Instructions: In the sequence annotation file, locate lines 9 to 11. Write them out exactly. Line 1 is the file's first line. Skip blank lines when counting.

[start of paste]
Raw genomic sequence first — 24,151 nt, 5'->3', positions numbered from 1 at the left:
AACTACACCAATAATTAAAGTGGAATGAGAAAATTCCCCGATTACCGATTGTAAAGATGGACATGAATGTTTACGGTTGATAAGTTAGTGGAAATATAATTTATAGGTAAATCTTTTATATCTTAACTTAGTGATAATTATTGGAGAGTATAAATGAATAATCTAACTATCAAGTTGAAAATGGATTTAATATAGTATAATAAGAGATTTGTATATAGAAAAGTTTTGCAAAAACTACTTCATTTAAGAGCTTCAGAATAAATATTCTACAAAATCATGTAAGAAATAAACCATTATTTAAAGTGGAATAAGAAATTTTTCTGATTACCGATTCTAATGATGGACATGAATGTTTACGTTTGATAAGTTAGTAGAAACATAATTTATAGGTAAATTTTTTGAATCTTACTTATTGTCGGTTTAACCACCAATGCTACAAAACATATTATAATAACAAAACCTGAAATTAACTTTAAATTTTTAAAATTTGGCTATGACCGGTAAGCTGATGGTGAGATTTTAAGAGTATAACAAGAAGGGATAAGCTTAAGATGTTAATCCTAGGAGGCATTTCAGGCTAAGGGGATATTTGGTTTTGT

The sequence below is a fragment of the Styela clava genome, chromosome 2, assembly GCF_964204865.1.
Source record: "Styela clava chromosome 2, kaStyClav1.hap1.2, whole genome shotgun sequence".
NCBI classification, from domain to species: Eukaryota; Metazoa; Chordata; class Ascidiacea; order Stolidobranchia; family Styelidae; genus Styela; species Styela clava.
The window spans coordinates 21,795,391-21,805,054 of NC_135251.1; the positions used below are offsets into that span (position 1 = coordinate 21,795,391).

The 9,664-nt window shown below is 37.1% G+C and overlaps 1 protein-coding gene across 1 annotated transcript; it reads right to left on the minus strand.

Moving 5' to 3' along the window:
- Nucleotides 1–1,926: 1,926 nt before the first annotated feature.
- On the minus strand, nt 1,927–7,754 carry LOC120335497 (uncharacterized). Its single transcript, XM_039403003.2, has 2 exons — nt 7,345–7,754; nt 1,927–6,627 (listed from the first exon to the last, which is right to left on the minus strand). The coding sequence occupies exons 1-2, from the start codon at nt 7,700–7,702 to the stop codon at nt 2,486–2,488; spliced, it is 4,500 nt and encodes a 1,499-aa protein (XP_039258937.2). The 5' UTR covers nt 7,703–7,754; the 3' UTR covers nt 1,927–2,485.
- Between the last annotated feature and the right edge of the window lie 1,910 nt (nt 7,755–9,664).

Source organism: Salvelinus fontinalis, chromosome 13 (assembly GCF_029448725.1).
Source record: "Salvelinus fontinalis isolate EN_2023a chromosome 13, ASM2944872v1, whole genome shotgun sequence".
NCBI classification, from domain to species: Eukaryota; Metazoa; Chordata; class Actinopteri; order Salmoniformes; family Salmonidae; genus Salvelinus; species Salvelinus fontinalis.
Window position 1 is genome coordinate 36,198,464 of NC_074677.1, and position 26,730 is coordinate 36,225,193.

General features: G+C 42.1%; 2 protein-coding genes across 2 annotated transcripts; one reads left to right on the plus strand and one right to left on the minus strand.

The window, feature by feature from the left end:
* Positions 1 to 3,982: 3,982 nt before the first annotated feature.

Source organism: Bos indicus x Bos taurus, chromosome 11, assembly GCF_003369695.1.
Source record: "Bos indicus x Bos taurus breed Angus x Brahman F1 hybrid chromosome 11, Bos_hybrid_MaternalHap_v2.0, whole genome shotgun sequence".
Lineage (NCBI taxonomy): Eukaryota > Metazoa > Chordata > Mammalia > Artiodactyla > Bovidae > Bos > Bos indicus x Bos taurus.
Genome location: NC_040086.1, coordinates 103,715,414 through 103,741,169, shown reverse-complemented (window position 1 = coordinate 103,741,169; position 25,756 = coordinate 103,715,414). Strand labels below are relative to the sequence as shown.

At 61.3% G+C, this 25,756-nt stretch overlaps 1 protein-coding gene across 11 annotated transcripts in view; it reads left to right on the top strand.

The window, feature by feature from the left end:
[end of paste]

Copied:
- Nucleotides 1–1,926: 1,926 nt before the first annotated feature.
- On the minus strand, nt 1,927–7,754 carry LOC120335497 (uncharacterized). Its single transcript, XM_039403003.2, has 2 exons — nt 7,345–7,754; nt 1,927–6,627 (listed from the first exon to the last, which is right to left on the minus strand). The coding sequence occupies exons 1-2, from the start codon at nt 7,700–7,702 to the stop codon at nt 2,486–2,488; spliced, it is 4,500 nt and encodes a 1,499-aa protein (XP_039258937.2). The 5' UTR covers nt 7,703–7,754; the 3' UTR covers nt 1,927–2,485.
- Between the last annotated feature and the right edge of the window lie 1,910 nt (nt 7,755–9,664).